The treatment has proved to be extremely effective in treating metastatic melanoma, Dr. Ellison said.
“Bob’s remarkable story is one of many I have witnessed since the approval of immunotherapy,” Dr. Ellison said. “Studies now show that immunotherapy cures 35-40 percent of people with metastatic melanoma.”
But three days after his first dose of immunotherapy, his wife noticed that something was off.
“She thought I was having a stroke,” Czarniecki said. “Because I was doing strange things around the house. I just wasn’t being myself.”
Dr. Ellison met them at the emergency room and ordered CT scans of Czarniecki’s head, which showed severe inflammation. An MRI of his head confirmed their worst fears.
The cancer had metastasized to his brain.
“When you’re told you have some spots on your lungs, that’s one thing,” Czarniecki said. “But when they tell you that you have something in your brain, that’s a new ballgame.”
A surgeon’s trust and care
When presented with the option of Dr. Stuart as his neurosurgeon, Czarniecki’s confidence was unwavering.
“I knew he went to school to be a physician,” Czarniecki said. “But when I realized he had gone to be a neurosurgeon I thought, ‘Wow, that is the top of the top.’”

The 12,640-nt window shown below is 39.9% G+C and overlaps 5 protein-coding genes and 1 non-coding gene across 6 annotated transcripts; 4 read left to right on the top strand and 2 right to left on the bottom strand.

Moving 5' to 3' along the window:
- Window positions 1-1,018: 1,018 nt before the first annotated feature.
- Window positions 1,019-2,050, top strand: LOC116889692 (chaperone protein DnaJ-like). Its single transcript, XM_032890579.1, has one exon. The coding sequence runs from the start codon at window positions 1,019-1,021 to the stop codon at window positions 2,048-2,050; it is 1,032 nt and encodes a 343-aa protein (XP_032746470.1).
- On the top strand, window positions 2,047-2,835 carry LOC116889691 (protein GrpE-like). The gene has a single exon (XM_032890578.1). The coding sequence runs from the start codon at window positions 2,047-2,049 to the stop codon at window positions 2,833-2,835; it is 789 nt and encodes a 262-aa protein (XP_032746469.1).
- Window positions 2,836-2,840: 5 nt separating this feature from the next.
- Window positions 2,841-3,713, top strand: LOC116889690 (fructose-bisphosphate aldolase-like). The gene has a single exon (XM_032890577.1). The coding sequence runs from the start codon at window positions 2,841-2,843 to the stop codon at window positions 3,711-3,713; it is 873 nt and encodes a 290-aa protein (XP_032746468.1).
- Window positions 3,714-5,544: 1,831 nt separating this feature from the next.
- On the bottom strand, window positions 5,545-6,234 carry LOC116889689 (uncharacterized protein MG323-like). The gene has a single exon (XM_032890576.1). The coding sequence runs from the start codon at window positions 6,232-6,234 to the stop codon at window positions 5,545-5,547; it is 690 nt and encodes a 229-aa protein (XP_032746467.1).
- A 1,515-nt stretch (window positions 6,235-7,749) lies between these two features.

Czarniecki had two tumors on his brain – one in his frontal lobe and the other in his cerebellum.
“When he arrived in my office, I didn’t think of him as a coach anymore,” Dr. Stuart said. “He became my patient.”
One tumor was small and able to be treated with radiation, Dr. Stuart said. The other was near the surface of the brain, a favorable location for surgery.
Legacy and continuity
Dr. Stuart’s expertise would guide him through successful brain surgery, ultimately leading to Czarniecki’s recovery. The procedure went well and Czarniecki was able to go home the next day.
Regular updates between Drs. Stuart and Ellison, along with rigorous treatments, culminated in Czarniecki’s cancer remaining at bay, fostering a renewed sense of hope and gratitude.
The Merriam-Webster dictionary describes a coach as “one who instructs players in the fundamentals of a sport and directs team strategy.”
Looking back on his childhood, Dr. Stuart sees his former coach as a profound influence in developing his life strategy to ultimately heal others. His coach, meanwhile, remains amazed and grateful that the young player on his soccer team would later enter his life in such a profound way.
“He has always been dedicated to everything he does,” Czarniecki said. “That’s just who he is.”
The story of the soccer coach and player does not end there.
Today, Dr. Stuart’s daughter Sasha plays soccer at the James Island Soccer Club.
The tradition of local recreational sports will carry on, and no doubt, lifelong bonds with others will be made.
“It gives me a good feeling knowing that the club is a place for traditions that we can carry on,” Dr. Stuart said. “With institutions like Roper St. Francis Healthcare and the James Island Soccer Club in our community, we’re able to establish connections and roots that span generations.”